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Laryngoscope. 2010 Sep;120(9):1788-94. doi: 10.1002/lary.21044.

Histopathologic findings of HPV and p16 positive HNSCC.

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Division of Head and Neck Surgery, Department of Surgery, David Geffen School of Medicine at UCLA, Los Angeles, California 90095, USA.



Human papilloma virus (HPV) and p16INKa (p16) positivity in head and neck squamous cell carcinomas (HNSCCs) is currently thought to be an encouraging prognostic indicator. However, the histopathologic changes responsible for this behavior are poorly understood. It is our objective to elucidate these histopathologic characteristics to help define the clinical utility of these markers.


Retrospective cohort study.


71 HNSCC tumors between July 1, 2008 and August 30, 2009 were examined for HPV, p16, and epidermal growth factor receptor (EGFR). Specified pathologic features were examined: perivascular invasion (PVI), perineural invasion (PNI), grade of squamous differentiation, basaloid classification.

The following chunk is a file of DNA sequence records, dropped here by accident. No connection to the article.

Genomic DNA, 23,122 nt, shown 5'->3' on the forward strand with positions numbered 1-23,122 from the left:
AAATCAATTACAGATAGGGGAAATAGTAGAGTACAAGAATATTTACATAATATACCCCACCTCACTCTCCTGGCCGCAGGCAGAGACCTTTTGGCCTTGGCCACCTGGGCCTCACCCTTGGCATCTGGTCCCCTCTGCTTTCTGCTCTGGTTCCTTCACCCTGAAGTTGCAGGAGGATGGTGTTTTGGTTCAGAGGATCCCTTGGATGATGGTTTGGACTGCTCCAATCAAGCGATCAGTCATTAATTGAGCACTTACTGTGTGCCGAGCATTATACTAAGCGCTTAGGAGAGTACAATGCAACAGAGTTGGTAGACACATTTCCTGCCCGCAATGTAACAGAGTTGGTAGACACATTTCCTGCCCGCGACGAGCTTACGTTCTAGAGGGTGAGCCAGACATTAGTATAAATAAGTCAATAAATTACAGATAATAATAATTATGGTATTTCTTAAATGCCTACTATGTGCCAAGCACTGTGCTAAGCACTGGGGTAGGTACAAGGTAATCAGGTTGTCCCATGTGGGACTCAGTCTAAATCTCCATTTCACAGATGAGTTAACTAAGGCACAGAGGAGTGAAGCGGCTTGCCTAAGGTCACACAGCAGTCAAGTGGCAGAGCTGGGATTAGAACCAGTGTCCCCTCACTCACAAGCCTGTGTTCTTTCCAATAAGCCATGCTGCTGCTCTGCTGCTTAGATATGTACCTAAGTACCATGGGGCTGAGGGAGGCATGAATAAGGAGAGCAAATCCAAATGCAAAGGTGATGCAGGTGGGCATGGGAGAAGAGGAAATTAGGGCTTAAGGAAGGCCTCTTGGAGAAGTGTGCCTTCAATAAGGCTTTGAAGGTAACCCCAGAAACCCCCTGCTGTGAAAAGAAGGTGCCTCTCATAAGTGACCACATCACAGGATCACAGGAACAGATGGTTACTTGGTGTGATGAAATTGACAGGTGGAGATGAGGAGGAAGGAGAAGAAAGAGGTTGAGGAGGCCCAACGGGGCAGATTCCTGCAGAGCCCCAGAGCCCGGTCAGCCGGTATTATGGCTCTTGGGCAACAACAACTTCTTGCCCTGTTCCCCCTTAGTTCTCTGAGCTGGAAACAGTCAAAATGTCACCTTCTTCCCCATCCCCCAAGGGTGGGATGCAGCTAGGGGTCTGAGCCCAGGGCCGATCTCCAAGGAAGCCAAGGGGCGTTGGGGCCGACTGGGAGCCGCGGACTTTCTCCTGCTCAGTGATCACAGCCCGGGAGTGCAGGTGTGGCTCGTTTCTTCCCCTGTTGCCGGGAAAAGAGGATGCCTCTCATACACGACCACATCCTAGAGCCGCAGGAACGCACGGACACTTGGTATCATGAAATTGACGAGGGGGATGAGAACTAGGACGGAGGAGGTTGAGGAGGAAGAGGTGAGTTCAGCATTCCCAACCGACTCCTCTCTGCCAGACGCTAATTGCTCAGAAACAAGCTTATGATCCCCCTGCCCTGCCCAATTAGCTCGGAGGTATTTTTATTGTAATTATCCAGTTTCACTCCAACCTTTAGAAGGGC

HPV and p16 had no direct impact on perineural or perivascular invasion. However, HPV and p16 were strongly predictive of poorly differentiated tumors, as well as basaloid squamous cell carcinoma (SCCA) (P < .001). Additionally, upon multivariate analysis, HPV(+) and p16(+) tumors had an increased risk of nodal metastasis (HPV: odds ratio [OR] = 23.9 (2.2, 265.1) p = .01; p16: OR = 6.5 (1.4, 31.2) p = .02; PVI: OR = 6.0 (1.6, 22.8) p < .01). The area under the curve (AUC) of receiver operating characteristic (ROC) curves demonstrated improved predictive value for lymph node metastasis above standard H&E histopathologic features (76.7%) for both HPV (83.2%) and p16 (81.3%) individually.


HPV(+) and p16(+) are highly predictive for poorly differentiated tumors and basaloid SCCA. Additionally, HPV and p16 positivity demonstrate superior predictive value for lymph node metastasis above standard H&E histopathologic features. Although exact recommendations should be tempered by considerations of primary tumor subsite, T-stage, and depth of invasion, head and neck multidisciplinary teams should strongly consider aggressive lymph node treatment for any HPV(+) or p16(+) tumor.

[Indexed for MEDLINE]

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